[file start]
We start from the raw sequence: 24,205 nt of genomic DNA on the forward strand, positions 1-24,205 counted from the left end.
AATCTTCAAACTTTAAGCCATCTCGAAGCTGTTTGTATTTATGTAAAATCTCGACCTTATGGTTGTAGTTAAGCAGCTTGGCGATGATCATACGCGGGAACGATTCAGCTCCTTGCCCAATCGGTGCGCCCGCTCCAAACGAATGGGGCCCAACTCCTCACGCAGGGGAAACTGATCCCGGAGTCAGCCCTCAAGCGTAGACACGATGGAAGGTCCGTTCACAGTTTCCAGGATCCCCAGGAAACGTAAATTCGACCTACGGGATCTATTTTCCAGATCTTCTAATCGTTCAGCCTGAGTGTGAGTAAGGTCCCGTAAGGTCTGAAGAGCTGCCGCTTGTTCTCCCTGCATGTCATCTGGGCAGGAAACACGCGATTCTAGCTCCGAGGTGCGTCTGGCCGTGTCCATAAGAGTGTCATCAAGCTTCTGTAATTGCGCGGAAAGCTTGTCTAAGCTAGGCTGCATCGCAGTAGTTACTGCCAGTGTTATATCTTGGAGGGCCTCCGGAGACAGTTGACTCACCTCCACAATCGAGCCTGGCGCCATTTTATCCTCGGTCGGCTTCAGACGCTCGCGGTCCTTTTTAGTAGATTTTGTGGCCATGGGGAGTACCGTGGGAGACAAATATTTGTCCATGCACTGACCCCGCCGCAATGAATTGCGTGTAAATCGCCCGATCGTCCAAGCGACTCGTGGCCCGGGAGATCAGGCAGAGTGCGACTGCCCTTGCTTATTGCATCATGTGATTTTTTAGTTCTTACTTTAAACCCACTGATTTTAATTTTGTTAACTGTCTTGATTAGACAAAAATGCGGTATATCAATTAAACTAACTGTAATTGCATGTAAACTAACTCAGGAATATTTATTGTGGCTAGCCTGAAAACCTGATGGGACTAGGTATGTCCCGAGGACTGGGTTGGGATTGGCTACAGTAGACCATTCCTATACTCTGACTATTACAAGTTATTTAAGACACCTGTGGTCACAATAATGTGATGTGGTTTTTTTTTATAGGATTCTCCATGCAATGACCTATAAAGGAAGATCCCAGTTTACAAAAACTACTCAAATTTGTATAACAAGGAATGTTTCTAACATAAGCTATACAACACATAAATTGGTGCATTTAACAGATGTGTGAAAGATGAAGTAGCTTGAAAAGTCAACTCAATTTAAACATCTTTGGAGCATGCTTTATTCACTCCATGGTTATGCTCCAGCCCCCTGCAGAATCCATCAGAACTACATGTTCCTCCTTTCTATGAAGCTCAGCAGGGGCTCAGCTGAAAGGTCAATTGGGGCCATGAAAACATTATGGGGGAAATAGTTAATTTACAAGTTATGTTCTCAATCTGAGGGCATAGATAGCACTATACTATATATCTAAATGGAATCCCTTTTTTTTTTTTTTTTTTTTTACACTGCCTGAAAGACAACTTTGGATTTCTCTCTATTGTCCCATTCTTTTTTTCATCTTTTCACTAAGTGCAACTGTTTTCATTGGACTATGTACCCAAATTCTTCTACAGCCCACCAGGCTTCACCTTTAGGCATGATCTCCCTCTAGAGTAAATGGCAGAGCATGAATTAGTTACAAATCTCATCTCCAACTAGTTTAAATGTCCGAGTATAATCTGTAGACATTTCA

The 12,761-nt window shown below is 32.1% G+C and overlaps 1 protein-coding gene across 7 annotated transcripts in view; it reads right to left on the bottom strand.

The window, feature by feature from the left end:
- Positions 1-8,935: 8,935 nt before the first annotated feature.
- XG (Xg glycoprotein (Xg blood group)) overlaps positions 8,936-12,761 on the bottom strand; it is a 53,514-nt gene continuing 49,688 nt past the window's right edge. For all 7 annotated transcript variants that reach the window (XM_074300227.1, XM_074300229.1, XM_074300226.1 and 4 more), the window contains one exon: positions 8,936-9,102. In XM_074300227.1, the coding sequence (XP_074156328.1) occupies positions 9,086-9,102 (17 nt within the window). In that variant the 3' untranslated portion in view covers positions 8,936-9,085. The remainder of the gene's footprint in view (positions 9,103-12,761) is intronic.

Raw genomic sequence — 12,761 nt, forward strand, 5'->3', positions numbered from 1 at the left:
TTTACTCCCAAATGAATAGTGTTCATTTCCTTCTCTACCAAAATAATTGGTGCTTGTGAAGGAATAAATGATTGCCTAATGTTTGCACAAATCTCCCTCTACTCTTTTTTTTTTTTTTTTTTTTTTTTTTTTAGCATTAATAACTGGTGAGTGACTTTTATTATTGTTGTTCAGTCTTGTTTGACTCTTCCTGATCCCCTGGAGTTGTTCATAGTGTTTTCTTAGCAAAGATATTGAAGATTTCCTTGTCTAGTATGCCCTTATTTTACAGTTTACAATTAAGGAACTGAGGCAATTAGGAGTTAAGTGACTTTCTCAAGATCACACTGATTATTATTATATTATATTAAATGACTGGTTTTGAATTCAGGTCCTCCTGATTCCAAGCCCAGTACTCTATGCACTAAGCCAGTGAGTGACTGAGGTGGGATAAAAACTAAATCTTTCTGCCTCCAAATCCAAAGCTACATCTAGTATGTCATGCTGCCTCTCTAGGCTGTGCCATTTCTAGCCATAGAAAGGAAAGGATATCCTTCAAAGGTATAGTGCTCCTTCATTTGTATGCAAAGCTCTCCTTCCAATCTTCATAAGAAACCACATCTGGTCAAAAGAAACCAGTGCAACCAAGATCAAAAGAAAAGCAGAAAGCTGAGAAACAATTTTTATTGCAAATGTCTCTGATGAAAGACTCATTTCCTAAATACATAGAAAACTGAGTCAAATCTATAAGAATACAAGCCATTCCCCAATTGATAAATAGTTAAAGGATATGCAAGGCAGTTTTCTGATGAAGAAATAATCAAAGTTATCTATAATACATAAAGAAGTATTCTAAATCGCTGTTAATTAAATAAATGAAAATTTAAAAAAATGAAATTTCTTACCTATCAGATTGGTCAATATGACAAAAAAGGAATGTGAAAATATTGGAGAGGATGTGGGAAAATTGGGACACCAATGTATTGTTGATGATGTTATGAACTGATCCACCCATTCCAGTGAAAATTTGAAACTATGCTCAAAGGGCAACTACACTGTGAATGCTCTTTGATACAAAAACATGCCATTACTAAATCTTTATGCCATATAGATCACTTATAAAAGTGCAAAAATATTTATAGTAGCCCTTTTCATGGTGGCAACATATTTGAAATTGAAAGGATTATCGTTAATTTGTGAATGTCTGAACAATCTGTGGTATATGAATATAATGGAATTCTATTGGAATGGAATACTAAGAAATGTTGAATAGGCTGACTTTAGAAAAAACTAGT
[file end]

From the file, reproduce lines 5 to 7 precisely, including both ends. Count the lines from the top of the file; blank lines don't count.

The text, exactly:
- Positions 1-8,935: 8,935 nt before the first annotated feature.
- XG (Xg glycoprotein (Xg blood group)) overlaps positions 8,936-12,761 on the bottom strand; it is a 53,514-nt gene continuing 49,688 nt past the window's right edge. For all 7 annotated transcript variants that reach the window (XM_074300227.1, XM_074300229.1, XM_074300226.1 and 4 more), the window contains one exon: positions 8,936-9,102. In XM_074300227.1, the coding sequence (XP_074156328.1) occupies positions 9,086-9,102 (17 nt within the window). In that variant the 3' untranslated portion in view covers positions 8,936-9,085. The remainder of the gene's footprint in view (positions 9,103-12,761) is intronic.

Raw genomic sequence — 12,761 nt, forward strand, 5'->3', positions numbered from 1 at the left: